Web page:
Students try to achieve peace, prosperity through food marketing
MESA, Ariz. — While many are looking to China and India for growth and opportunities, some ASU faculty and students are looking at the Balkans and Black Sea region, to countries like Greece and Romania.
Last fall, five Arizona State University students affiliated with the National Agri-Marketing Association (NAMA) traveled to Thessaloniki, Greece, as guests of the American Farm School’s Dimitris Perrotis College of Agricultural Studies.
In November, they presented their overseas experiences as part of a grant funded project through the Morrison School of Management and Agribusiness at a symposium involving Morrison School faculty, NAMA student members, scholars from the American Farm School and the University of Bucharest Academy of Economic Studies, and representatives from the Arizona agribusiness sector.
The USDA grant funds the “Balkans & Black Sea Project: American-Greek-Romanian Initiatives to Enhance Understanding of Multicultural Market Opportunities, Trade and Development.” The Balkans Project, for short, is intended to produce graduates with knowledge of foreign languages and cultures and the ability to comprehend complex global issues.
The project helps strengthen and establish links among multiple institutions so that universities, businesses, governments, non-governmental organizations, and trade associations in several countries can work cooperatively to enhance understanding and thus to facilitate economic cooperation, export development and sustainable peace, according to Clifford Shultz, ASU Marley Chair and consumer marketing professor at the Polytechnic campus .
The project also brings together agribusiness faculty, students and businesspeople with diverse skill-sets and from multiple countries to collaborate and conduct research on international problems.
“The grant and related grants support students in their efforts to study abroad, helping to prepare more global leaders,” said Shultz.
In addition to benefiting the students, the anticipated outcome of their work is to provide improved trade relations between agribusiness sectors in Arizona and the Balkans-Black Sea region.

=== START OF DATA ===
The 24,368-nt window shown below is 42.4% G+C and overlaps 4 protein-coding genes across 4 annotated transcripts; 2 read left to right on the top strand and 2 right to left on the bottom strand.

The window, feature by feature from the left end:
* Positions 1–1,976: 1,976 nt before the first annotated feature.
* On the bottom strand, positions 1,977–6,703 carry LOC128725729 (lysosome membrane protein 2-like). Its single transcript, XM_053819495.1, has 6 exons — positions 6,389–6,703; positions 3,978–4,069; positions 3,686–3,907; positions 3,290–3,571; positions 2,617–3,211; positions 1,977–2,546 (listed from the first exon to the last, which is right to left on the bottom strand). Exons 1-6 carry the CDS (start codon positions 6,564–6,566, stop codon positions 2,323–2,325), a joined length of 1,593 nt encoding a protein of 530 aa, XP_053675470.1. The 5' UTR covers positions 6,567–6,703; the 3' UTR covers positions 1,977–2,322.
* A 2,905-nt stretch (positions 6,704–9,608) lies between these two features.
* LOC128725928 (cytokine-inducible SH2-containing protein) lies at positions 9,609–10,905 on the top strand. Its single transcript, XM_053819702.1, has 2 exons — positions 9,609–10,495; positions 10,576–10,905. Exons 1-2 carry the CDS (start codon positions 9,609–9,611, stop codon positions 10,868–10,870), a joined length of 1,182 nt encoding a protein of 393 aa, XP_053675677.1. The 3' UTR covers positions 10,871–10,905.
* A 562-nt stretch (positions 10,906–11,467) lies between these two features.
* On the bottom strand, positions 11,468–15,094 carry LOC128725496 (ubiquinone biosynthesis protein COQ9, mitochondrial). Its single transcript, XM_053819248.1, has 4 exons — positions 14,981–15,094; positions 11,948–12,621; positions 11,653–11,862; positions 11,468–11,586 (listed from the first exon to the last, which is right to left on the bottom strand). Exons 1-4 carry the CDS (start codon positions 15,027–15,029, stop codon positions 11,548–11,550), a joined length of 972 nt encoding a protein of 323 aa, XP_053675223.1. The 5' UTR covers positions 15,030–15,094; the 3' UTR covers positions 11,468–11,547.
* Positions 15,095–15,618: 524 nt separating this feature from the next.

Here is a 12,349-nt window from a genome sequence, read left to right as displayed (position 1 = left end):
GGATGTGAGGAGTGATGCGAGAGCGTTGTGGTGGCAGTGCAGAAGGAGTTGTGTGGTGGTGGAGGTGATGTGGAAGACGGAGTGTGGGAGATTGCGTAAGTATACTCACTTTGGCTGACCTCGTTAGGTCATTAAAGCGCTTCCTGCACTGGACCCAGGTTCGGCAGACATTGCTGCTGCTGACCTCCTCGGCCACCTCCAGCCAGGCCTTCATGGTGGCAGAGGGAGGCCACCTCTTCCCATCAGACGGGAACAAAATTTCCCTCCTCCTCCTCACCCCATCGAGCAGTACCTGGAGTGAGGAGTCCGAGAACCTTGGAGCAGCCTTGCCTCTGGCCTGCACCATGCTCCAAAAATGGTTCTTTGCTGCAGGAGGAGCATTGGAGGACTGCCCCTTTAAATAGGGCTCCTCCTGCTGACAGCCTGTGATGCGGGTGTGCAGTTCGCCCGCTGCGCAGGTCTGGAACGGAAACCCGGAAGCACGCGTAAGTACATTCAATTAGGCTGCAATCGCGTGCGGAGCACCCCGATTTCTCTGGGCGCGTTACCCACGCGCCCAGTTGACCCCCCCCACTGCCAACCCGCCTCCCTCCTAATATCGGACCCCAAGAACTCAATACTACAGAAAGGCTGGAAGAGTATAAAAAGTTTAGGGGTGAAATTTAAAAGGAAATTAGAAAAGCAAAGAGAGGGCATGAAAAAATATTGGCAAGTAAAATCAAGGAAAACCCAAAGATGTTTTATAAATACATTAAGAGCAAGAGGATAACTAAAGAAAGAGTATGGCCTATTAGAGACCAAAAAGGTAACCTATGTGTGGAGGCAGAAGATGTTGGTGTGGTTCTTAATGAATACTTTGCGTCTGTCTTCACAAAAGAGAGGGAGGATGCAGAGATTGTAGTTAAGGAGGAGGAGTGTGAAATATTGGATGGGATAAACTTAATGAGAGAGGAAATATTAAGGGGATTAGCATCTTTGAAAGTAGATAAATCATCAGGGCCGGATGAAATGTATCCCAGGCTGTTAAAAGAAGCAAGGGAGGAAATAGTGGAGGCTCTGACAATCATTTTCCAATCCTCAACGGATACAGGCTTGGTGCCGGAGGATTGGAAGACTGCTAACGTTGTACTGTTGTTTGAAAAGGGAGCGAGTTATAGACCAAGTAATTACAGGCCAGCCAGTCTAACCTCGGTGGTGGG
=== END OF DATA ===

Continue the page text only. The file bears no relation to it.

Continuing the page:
“We have been focusing on durum wheat, cotton, general agribusiness and socio-economic development between Arizona and the Balkans-Black Sea region since 1999,” said Shultz.
One graduate student who was attracted to the agribusiness program because of the project is Claudia Dumitrescu. For her, the experience to be part of the Balkans Project has been invaluable.
“I found people more interested in mutual cooperation than I thought they were, and I learned that the ‘Balkan spirit’ is capable to get itself adjusted to globalization,” said Dumitrescu. “The American Farm School scholars and the businesspersons that we met shared with us their experiences, but they also seemed like they need our ideas and advice as well.”
Dumitrescu, a native of Romania, was part of a team that conducted research on the feasibility of exporting desert durum wheat and cotton from Arizona to the region.
“The experience helped me to improve my written and oral presentation skills and better understand the food marketing system in Greece, the trade and business strategies, and the different cultures and education systems.”
“With this project, we are helping to create sustainable peace and prosperity through food and agribusiness marketing for a region that has seen its share of difficulties,” said Shultz.